Many instrumentation and early warning/BMD radars perform object classification based on radar signature measurements, for example, sorting reentry vehicle (RV) vs. decoy. This is usually obtained through deceleration of the body by the atmosphere, wake effects (mean and spread), micro dynamic motion (nose tip precession), polarization, range profile, inverse synthetic aperture radar (ISAR) imaging, radar cross-section (rcs) statistics, etc.

Typical estimators include Bayesian approaches. The K factor describes the ability to resolve two types of objects, that is, the separation of their probability density functions normalized to the spread of the density function.

Many lightweight traffic decoys (e.g., balloons) can be placed on a post boost vehicle (PBV) by replacing an RV, but the ability of the lightweight decoy to penetrate the defense is less than that of a heavier replica decoy. Munkers algorithm can be used for optimally assigning objects seen on one sensor to those seen by another sensor, that is, handover or target object mapping (TOM).

Much work has been performed in the past in identifying or classifying battlefield vehicles (e.g., truck, jeep, tank) based on high-range resolution measurements. A priori measured range profiles at various angles can be stored to be matched against by an unknown object.

Sometimes features are extracted from the data such as spacing between largest spikes, order of magnitude of spikes, etc. Some of the work has involved the use of neural networks.

The simplest imaging radars use high range resolution with Doppler processing, that is, FFTs within the range cells. For a rotating object, the Doppler frequency increases with distance from the axis of rotation and hence, maps cross range intoDoppler to produce two-dimensional ISAR images.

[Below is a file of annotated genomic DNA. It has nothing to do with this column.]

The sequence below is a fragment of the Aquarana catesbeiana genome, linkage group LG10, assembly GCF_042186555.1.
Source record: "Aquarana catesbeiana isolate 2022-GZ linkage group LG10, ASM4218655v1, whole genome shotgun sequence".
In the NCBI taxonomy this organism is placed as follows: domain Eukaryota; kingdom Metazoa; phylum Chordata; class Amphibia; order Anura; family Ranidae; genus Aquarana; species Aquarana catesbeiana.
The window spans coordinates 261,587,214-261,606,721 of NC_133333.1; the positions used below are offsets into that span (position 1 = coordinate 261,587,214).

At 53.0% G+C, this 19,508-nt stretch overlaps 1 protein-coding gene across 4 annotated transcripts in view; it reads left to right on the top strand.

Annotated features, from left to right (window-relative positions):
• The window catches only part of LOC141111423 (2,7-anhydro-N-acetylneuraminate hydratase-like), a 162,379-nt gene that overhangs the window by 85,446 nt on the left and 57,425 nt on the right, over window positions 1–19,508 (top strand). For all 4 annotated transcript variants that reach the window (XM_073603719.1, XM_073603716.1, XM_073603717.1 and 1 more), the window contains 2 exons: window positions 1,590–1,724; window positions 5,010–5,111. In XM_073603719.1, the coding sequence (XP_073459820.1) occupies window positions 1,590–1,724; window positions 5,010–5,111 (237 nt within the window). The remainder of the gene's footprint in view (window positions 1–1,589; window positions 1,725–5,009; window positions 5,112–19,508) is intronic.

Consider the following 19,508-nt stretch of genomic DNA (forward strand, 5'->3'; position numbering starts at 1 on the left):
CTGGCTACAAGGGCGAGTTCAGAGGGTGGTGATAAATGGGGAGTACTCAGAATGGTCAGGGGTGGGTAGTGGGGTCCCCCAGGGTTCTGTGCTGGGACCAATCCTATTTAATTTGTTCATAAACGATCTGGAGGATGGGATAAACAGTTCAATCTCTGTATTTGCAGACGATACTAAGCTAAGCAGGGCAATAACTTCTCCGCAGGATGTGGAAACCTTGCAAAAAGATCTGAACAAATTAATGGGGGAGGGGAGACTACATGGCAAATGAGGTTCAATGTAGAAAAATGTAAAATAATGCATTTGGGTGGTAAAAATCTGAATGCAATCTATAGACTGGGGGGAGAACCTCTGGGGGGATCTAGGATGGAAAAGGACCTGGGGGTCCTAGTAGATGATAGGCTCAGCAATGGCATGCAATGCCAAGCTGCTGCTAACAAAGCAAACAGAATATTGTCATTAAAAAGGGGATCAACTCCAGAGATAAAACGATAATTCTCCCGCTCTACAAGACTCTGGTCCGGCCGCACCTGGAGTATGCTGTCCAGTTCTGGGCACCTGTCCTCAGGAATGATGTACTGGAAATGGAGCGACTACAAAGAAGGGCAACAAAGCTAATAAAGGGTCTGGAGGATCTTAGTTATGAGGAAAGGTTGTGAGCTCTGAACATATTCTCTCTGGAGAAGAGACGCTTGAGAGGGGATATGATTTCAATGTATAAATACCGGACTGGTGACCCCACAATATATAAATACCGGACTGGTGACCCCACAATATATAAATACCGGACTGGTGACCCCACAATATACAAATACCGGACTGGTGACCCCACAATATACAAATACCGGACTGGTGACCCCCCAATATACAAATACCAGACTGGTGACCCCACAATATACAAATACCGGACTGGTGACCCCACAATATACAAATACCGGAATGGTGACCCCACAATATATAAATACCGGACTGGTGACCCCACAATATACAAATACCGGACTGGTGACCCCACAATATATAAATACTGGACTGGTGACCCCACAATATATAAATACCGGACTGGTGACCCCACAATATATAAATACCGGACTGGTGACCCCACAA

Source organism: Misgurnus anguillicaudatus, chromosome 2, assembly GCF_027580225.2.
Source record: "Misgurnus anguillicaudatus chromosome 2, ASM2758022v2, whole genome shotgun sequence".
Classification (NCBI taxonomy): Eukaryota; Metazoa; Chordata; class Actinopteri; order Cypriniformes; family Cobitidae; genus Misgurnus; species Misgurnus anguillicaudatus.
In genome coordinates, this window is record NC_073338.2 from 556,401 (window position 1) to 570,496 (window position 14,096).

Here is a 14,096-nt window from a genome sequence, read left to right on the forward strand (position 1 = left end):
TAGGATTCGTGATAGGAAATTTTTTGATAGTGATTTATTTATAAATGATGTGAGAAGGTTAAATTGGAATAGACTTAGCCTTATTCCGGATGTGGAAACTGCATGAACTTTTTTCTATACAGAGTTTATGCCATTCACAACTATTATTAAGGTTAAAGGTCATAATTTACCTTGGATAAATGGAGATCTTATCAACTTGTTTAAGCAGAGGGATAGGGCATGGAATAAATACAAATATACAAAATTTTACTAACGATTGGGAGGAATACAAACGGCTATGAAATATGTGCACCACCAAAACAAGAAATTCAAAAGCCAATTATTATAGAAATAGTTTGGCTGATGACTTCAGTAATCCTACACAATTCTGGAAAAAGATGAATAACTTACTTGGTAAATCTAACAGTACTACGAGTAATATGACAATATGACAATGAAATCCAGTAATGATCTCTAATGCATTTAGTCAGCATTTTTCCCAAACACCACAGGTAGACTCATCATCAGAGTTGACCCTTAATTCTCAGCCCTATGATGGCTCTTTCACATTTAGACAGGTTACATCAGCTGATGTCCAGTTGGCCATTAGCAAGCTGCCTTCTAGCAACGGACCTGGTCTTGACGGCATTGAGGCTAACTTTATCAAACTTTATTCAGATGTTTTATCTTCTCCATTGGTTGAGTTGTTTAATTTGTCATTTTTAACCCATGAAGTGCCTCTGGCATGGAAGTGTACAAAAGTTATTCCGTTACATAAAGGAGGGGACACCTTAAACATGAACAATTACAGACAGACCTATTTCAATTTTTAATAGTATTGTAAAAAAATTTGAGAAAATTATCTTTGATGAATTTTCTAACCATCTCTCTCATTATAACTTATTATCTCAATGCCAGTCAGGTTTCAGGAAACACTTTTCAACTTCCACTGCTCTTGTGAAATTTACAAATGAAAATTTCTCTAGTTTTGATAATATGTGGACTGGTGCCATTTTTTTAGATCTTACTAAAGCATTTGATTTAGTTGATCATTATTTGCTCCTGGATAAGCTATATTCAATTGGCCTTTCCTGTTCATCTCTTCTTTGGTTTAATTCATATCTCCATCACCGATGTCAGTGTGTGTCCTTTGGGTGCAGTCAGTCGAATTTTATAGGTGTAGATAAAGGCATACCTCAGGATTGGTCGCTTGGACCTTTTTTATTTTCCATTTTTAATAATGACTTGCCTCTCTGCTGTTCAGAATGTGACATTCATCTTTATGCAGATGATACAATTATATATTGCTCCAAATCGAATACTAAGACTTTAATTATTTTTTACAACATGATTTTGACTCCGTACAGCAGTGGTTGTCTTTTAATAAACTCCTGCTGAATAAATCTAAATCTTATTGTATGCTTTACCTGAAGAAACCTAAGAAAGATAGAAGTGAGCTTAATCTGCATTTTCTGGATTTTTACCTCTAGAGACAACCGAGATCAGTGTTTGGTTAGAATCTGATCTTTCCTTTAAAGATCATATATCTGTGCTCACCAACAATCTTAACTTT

Range walk will limit Doppler resolution since it determines how many pulses can be processed in the Doppler filter. The crossrange resolution is related to the angle through which the target rotates during the coherent processing.

ISAR is similar to the conventional noncoherent tomography (radon transform, back projection) used in X-ray processing. Since it is only the relative motion between radar and target that is important, the turning object in ISAR is equivalent to a stationary target and a synthetic circular SAR, that is, aircraft flying a circle about the target.

More advanced ISAR imaging radars use polar processing to avoid the range walk problem. The most advanced imaging radars use extended coherent processing where an image is created by coherently overlaying images for several complete rotations of the object. Maximum entropy method(MEM) techniques can be used to extend the bandwidth to provide sharper images for a given actual RF bandwidth.

Airborne synthetic imaging radars (i.e., conventional SAR) use a small aperture on a moving platform. By storing the pulses and coherently combining them, a large synthetic array can be constructed that is focused at all ranges.

The effective synthetic pattern is actually a 2-way pattern and the cross-range resolution at every range is about the same as the size of the physical antenna on the aircraft. At each range, the phases from a scatterer produces a quadratic runout (i.e., LFM) that varies with range.

Each range cell is match filtered yielding a pulse compression in the azimuth direction. Since Doppler frequency is mapping into cross range, moving objects such as a train create a range-Doppler coupling and may image off the tracks.

Stereoscopic imaging can be performed by using SAR mapping from two aircraft ormultiple displaced apertures on the same aircraft. The phase difference in a common pixel for the two apertures will provide height data within the pixel.

No comments:

Post a Comment

Related Posts Plugin for WordPress, Blogger...